1 Answer | Asked in Probate for Colorado on
Answered on Sep 6, 2018
John Hyland Barrett III's answer
No matter what his will says, you are entitled to at least 1/2 of the estate as a surviving spouse. You should get a lawyer to make sure you get your fair share.

Q: Hello, my father passed intestate. My sister and I are only heirs. Colorado probate. Question about asset division.

1 Answer | Asked in Probate for Colorado on
Answered on Aug 21, 2018
Jim Ed "Jed" Franklin's answer
There is not a particular form that I am aware of to outline an agreement of a division of assets. What you need is a brief agreement with your sister about the property division. It would say how it was distributed, that you are both OK with that, and a release of claims against both of you.

Q: What happens if a person does before they sign they're WILL?

1 Answer | Asked in Probate, Estate Planning and Elder Law for Colorado on
Answered on Jun 13, 2018
John Hyland Barrett III's answer
If he dies without signing the will, his estate will be distributed according to the law of intestate succession. Generally: to his spouse; if no spouse, then to his children.

Q: Hi, we are at the tale end of probate, all creditors have been paid my husband is the executor and the beneficia

1 Answer | Asked in Probate for Colorado on
Answered on May 22, 2018
John Hyland Barrett III's answer
He can write a check to himself now if he is sure all creditors have been paid. You may want to retain an attorney to make sure everything is done correctly.

Q: How does the Seller clear title so they can sell me their vacant land in Colorado?

1 Answer | Asked in Real Estate Law, Estate Planning and Probate for Colorado on
Answered on Apr 16, 2018
Timothy Canty's answer
B's son will have to open an ancillary probate in Colorado. Then he can record A's death certificate, a certified copy of the Colorado Letters and a Personal Representative deed to you. A's interest evaporates upon death and B's estate has the right to convey the estate property.

Q: My son's father passed away unexpectedly and didn't have a will. What is he entitled to? He's still a minor.

1 Answer | Asked in Family Law and Probate for Colorado on
Answered on Mar 20, 2018
John Hyland Barrett III's answer
Your son probably is not entitled to anything, unless the estate is very large. In that case, he may be entitled to a percentage. Also, the estate may be charged with lump sum child support obligation if appropriate. You should retain an attorney for these matters.

Q: My mother just died on the 15th the mortuary guy said I only have 10 days to file for probate.Is this true?

1 Answer | Asked in Probate for Colorado on
Answered on Feb 19, 2018
Tristan Kenyon Schultz's answer
Since there is a lot here, you are advised to schedule an appointment with the attorney you mentioned. The attorney should be familiar with your mother's estate and can advise you.

As far probate, it is possible based on the size (or lack of size) of the estate that probate is not required. Additionally, you do NOT need to file for probate within 10 days of death. In fact, there may be reasons to wait at least 1 year from death before filing. I think the mortuary representative may...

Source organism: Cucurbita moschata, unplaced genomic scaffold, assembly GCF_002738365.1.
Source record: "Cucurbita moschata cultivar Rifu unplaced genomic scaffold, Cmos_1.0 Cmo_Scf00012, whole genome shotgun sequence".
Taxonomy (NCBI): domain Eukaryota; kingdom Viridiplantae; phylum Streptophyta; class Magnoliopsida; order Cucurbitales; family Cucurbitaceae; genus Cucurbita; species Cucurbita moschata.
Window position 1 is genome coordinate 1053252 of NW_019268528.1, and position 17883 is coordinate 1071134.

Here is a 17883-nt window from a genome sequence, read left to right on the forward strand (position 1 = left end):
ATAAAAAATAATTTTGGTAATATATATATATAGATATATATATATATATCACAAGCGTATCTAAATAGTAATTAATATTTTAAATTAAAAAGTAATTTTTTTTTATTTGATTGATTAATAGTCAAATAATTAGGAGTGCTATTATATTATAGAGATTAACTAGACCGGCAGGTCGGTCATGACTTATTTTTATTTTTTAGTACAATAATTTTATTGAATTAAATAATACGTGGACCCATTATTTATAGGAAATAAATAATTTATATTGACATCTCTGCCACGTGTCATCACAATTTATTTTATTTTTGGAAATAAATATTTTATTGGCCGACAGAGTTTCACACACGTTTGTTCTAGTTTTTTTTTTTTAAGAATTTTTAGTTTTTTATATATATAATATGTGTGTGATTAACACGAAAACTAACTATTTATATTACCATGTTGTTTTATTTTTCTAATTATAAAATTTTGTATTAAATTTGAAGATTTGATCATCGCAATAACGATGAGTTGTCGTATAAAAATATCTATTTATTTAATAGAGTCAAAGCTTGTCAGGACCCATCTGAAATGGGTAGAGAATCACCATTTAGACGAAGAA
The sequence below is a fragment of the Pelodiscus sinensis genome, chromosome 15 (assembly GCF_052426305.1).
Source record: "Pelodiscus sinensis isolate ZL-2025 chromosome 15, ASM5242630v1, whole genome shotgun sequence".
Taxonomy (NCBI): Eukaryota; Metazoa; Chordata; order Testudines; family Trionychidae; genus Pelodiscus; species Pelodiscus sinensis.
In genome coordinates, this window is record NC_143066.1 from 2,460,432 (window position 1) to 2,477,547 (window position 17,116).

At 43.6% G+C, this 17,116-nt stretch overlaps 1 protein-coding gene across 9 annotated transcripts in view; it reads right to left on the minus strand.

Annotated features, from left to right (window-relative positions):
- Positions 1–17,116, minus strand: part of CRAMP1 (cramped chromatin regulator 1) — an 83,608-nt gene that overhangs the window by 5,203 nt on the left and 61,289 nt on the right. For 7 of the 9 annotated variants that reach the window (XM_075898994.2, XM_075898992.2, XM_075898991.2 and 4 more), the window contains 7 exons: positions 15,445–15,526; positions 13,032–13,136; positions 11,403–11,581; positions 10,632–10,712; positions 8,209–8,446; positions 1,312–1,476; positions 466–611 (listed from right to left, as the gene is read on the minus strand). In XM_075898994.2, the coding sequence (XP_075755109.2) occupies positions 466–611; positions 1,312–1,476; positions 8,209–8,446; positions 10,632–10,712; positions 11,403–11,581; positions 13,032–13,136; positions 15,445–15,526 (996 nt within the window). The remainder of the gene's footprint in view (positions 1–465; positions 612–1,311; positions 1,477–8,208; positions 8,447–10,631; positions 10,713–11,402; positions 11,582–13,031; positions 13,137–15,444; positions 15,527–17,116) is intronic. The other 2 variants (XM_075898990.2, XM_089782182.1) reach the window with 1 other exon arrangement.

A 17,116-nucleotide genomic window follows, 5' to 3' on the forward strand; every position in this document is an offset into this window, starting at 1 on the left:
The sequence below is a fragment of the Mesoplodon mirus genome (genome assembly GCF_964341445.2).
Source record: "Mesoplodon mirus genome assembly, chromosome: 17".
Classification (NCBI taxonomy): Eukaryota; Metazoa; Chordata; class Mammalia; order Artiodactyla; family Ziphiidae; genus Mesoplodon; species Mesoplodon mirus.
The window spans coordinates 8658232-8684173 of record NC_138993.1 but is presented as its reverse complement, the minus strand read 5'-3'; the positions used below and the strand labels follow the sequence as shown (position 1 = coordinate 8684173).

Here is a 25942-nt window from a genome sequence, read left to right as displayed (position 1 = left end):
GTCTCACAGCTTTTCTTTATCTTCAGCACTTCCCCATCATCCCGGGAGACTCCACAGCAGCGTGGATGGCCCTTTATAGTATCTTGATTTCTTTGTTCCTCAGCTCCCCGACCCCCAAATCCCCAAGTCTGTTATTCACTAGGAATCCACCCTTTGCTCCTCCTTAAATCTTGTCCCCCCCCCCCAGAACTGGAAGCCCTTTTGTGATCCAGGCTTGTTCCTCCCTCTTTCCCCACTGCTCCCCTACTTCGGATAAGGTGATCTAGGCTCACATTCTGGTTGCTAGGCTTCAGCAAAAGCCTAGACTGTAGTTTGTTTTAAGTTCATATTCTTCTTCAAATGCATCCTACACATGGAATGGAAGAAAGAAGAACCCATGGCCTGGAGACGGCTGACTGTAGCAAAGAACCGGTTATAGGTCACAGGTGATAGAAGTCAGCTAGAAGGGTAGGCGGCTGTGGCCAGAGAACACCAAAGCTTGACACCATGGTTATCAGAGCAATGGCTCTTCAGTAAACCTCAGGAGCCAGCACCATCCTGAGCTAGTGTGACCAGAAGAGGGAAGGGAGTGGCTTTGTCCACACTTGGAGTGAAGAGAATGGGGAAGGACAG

Q: If my father creates a life estate deed, would that allow his heirs to avoid probate when he passes away?

1 Answer | Asked in Probate for Colorado on
Answered on Feb 7, 2018
Kenneth V Zichi's answer
Possibly. But if there are other assets that would require probate, it may still be necessary.

Trying to do any of this on a 'piece by piece' basis is a dangerous game and usually ends badly. I would strongly urge you to consult with a local estate planning attorney to review the WHOLE picture and recommend what documents will do what you want at minimal cost. SOMETIMES probate is the least expensive and most desirable process. SOMETIMES it is not. There is no 'one right' way to do...

Q: Is there any property that doesn't have to go through probate when a person dies?

1 Answer | Asked in Probate for Colorado on
Answered on Jan 23, 2018
Kenneth V Zichi's answer
Yes, anything that has a designated 'beneficiary' or 'payable on death' designation, anything that is listed a 'joint with full rights of survivorship', anything titled in the name of a trust rather than the individual who has died, etc. There are MANY things that don't go through probate.

The SPECIFICS are something that is beyond the scope of this sort of forum, and you should consult with your own local attorney to see what your situation is, and whether or not modifications are...

Q: No will, thousands owed in back taxes, do I have to go to probate if I don't want anything/there is nothing

1 Answer | Asked in Probate for Colorado on
Answered on Dec 14, 2017
Kenneth V Zichi's answer
I assume this is your sister who has passed? You are under NO obligation to begin probate, particularly if you don't want the house which is the 'only' asset.

If you are comfortable 'walking away' you can certainly do that. If someone suggests you have some 'obligation' I'd wonder under what law/rule that obligation exists, and I bet they can't cite anything.

-- This answer is offered for informational purposes only and does not constitute legal advice or create an...

Q: Declaration of trust for dead relative. Just found out the house was sold as a probate sale.

1 Answer | Asked in Probate for Colorado on
Answered on Dec 12, 2017
Kenneth V Zichi's answer
This depends on how the property was titled, whether or not there was a 'pourover will' if the house was not already in the trust, and how a will (if the house was a probate asset), intestacy laws (if there was no will and the house was a probate asset) and/or the trust was worded.

In short, without seeing documents it is impossible to say for sure. You need to gather ALL the documentation including the probate paperwork and the trust as well as info from the sale, and visit with a...